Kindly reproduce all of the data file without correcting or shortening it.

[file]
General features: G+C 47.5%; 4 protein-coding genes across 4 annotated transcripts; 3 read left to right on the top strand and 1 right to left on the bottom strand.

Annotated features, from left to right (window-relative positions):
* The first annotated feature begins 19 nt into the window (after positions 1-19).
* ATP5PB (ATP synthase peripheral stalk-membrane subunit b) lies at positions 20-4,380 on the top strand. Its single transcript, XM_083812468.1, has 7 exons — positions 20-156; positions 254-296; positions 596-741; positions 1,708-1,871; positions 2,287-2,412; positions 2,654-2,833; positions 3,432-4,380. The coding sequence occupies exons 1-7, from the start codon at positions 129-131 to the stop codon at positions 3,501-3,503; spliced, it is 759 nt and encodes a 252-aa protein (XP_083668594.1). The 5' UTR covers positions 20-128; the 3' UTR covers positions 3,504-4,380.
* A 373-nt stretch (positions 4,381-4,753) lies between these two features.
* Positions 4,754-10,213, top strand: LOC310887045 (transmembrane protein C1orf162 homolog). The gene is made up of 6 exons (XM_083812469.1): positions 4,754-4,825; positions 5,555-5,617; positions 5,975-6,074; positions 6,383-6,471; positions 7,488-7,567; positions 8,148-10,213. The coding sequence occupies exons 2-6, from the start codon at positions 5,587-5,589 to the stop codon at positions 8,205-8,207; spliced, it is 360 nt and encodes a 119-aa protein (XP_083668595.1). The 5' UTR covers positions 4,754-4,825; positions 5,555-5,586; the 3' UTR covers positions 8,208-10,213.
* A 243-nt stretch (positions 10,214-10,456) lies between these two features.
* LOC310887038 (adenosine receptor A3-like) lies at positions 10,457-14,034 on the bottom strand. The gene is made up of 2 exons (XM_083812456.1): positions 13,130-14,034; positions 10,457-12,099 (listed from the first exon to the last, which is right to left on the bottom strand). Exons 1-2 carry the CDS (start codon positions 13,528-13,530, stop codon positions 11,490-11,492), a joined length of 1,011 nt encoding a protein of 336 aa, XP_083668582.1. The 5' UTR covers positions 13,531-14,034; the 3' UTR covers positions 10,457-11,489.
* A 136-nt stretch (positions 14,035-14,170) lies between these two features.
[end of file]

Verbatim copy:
General features: G+C 47.5%; 4 protein-coding genes across 4 annotated transcripts; 3 read left to right on the top strand and 1 right to left on the bottom strand.

Annotated features, from left to right (window-relative positions):
* The first annotated feature begins 19 nt into the window (after positions 1-19).
* ATP5PB (ATP synthase peripheral stalk-membrane subunit b) lies at positions 20-4,380 on the top strand. Its single transcript, XM_083812468.1, has 7 exons — positions 20-156; positions 254-296; positions 596-741; positions 1,708-1,871; positions 2,287-2,412; positions 2,654-2,833; positions 3,432-4,380. The coding sequence occupies exons 1-7, from the start codon at positions 129-131 to the stop codon at positions 3,501-3,503; spliced, it is 759 nt and encodes a 252-aa protein (XP_083668594.1). The 5' UTR covers positions 20-128; the 3' UTR covers positions 3,504-4,380.
* A 373-nt stretch (positions 4,381-4,753) lies between these two features.
* Positions 4,754-10,213, top strand: LOC310887045 (transmembrane protein C1orf162 homolog). The gene is made up of 6 exons (XM_083812469.1): positions 4,754-4,825; positions 5,555-5,617; positions 5,975-6,074; positions 6,383-6,471; positions 7,488-7,567; positions 8,148-10,213. The coding sequence occupies exons 2-6, from the start codon at positions 5,587-5,589 to the stop codon at positions 8,205-8,207; spliced, it is 360 nt and encodes a 119-aa protein (XP_083668595.1). The 5' UTR covers positions 4,754-4,825; positions 5,555-5,586; the 3' UTR covers positions 8,208-10,213.
* A 243-nt stretch (positions 10,214-10,456) lies between these two features.
* LOC310887038 (adenosine receptor A3-like) lies at positions 10,457-14,034 on the bottom strand. The gene is made up of 2 exons (XM_083812456.1): positions 13,130-14,034; positions 10,457-12,099 (listed from the first exon to the last, which is right to left on the bottom strand). Exons 1-2 carry the CDS (start codon positions 13,528-13,530, stop codon positions 11,490-11,492), a joined length of 1,011 nt encoding a protein of 336 aa, XP_083668582.1. The 5' UTR covers positions 13,531-14,034; the 3' UTR covers positions 10,457-11,489.
* A 136-nt stretch (positions 14,035-14,170) lies between these two features.